But one of his lawyers, Adnan Wirawan, said he had no idea where Bashir had gone and claimed plans for the journey to Solo had been thrown into disarray by a small band of supporters who bundled him into a van.
"This is not the plan and right now we don't know where he is," Adnan told AAP.
"All the plans that we have set up for him, it has been deviated."
Adnan said an Australian government call for Indonesian authorities to place Bashir under "surveillance" would be a violation of his rights as a newly-freed citizen.
"I expect that there will be a discrimination surveillance of him and that would be unconstitutional, because he is as free as everyone else in the country. He is a free citizen. It is a violation against his privacy."
Adnan said accusations that Bashir had been the leader of Jemaah Islamiah would be proven wrong.
Muslim cleric Abu Bakar Bashir has told his son he is happy and plans to return to the Central Java school he founded to teach the Koran, write books and give religious speeches.The 68-year-old will be released from Jakarta's Cipinang prison today after serving just over two years' jail for giving his blessing to the Bali nightclub bombings - charges he has always denied.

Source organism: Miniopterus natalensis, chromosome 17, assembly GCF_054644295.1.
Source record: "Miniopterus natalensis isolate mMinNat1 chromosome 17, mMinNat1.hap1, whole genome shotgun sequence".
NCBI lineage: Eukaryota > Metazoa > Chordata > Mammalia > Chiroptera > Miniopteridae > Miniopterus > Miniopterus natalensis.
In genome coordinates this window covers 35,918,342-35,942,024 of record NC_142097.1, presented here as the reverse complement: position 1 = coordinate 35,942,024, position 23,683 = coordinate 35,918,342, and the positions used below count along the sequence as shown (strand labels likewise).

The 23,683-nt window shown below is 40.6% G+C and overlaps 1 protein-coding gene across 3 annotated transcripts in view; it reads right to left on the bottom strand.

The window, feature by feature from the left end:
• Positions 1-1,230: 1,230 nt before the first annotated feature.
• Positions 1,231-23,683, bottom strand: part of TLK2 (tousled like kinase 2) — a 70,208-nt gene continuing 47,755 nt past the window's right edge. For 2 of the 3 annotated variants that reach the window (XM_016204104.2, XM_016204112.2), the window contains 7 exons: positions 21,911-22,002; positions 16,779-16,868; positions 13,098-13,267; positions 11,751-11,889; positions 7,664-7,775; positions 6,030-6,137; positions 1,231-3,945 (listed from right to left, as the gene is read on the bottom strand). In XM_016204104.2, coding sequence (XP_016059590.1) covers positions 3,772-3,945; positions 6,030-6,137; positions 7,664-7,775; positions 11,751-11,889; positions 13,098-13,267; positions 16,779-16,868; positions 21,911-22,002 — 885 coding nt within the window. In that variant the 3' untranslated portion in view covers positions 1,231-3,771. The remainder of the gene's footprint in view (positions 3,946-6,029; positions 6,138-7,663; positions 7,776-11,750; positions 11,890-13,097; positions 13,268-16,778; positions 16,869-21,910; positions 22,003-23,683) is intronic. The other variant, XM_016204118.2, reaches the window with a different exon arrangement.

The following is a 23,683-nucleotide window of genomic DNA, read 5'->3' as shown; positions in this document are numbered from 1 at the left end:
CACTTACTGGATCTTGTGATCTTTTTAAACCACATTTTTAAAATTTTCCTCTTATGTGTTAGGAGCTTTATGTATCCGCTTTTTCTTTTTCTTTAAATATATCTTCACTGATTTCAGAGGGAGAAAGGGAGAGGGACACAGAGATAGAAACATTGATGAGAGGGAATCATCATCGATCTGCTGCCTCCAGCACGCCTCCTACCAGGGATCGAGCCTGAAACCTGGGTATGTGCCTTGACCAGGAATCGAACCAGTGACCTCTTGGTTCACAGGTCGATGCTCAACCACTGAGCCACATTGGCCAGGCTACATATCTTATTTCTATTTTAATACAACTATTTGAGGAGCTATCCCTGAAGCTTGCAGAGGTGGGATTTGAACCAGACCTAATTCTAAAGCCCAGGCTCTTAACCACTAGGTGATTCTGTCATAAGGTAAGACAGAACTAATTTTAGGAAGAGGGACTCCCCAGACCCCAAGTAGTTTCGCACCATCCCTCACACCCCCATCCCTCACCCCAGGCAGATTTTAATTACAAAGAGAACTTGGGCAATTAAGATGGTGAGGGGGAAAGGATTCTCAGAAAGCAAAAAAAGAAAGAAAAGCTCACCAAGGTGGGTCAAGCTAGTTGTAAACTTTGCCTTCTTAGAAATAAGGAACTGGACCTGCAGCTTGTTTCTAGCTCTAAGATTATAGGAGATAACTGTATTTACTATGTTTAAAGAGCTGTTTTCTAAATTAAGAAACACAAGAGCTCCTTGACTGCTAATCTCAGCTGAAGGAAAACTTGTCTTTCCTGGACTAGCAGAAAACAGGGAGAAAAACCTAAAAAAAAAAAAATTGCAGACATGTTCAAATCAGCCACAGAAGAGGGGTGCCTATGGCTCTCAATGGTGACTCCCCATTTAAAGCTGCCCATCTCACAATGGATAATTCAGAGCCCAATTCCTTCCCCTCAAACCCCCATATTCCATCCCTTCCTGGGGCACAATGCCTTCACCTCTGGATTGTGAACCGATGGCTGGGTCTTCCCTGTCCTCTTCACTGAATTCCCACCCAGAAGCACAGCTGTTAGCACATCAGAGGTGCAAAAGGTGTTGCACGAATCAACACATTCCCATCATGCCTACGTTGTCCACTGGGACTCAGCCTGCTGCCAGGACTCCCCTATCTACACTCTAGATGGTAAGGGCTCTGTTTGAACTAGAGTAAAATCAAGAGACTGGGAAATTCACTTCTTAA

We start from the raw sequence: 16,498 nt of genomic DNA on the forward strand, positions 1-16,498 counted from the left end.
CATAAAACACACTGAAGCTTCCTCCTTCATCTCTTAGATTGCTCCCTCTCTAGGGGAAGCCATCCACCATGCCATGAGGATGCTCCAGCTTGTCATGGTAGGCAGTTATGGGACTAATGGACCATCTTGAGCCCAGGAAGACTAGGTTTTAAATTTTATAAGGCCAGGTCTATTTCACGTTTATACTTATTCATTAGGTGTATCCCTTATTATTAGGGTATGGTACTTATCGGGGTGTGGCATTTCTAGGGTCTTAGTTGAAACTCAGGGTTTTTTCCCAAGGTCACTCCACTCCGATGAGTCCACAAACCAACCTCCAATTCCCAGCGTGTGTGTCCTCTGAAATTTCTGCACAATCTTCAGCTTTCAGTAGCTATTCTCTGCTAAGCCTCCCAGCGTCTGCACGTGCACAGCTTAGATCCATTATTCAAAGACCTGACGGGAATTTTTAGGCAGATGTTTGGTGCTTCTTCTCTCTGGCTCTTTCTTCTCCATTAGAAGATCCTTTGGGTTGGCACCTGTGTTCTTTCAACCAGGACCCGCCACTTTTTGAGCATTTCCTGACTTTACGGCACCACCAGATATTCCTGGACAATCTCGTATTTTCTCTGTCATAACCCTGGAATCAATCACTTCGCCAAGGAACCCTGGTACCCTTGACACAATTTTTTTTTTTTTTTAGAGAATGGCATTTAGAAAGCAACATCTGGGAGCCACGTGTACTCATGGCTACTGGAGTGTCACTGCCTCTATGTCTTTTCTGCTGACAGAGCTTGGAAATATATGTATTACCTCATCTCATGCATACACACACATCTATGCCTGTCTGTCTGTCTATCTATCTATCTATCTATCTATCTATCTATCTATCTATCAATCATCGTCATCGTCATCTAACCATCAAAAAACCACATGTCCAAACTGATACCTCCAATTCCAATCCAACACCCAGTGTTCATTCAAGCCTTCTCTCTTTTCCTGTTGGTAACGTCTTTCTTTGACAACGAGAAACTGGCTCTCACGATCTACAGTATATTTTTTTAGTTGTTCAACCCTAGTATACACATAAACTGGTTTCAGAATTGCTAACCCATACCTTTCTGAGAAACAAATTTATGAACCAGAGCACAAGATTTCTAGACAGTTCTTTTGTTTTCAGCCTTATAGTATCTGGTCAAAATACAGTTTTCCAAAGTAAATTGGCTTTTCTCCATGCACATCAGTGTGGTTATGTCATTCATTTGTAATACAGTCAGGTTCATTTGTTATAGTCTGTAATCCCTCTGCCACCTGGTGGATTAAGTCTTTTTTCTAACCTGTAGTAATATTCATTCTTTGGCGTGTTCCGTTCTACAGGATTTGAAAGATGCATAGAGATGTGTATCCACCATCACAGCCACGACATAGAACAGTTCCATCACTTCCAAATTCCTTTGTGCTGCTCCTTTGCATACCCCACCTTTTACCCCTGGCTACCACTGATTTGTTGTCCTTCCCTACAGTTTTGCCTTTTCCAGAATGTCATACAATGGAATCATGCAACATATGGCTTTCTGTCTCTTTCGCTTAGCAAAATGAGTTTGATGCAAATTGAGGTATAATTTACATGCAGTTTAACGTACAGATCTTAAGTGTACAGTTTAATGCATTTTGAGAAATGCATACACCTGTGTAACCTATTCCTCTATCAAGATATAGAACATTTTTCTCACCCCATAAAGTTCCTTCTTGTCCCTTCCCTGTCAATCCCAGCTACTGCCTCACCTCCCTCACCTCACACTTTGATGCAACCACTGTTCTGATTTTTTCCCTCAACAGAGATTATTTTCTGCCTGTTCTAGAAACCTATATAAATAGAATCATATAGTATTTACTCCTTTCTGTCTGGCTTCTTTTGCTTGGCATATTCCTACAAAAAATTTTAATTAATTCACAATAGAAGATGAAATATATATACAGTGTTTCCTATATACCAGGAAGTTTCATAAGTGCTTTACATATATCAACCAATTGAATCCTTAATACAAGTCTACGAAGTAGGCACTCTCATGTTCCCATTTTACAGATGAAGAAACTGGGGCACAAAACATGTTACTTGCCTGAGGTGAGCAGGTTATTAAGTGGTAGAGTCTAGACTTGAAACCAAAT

The attack in October 2002 killed 200 innocent people plus two suicide bombers when massive bombs exploded in two Kuta nightclubs. Among the dead were 88 Australians.
Late yesterday Bashir's third son, Abdurrahim, visited him at the jail for several hours.
"Of course he is happy, because tomorrow he will be released," Abdurrahim said after the visit. "He is fine and Insyallah [God willing] tomorrow everything will be OK."
Abdurrahim said his father would return to the school, where he would teach, write and give religious speeches "the same as before".
Bashir's family and supporters plan to drive him the 10 hours from Jakarta to Solo in a convoy of buses.
His first task will be a medical check-up.
Released cleric hits out at US
14/06/2006 - 15:31:26
Militant cleric Abu Bakar Bashir lashed out at the US just hours after his release from jail today, as he headed to his home town to resume teaching at an Islamic school notorious for producing several deadly militants.
Bashir was given a hero's welcome by around 150 supporters outside Jakarta's Cipinang prison after serving a 26-month sentence for conspiracy in the 2002 Bali nightclub bombings that killed 202 people, mostly young foreign tourists.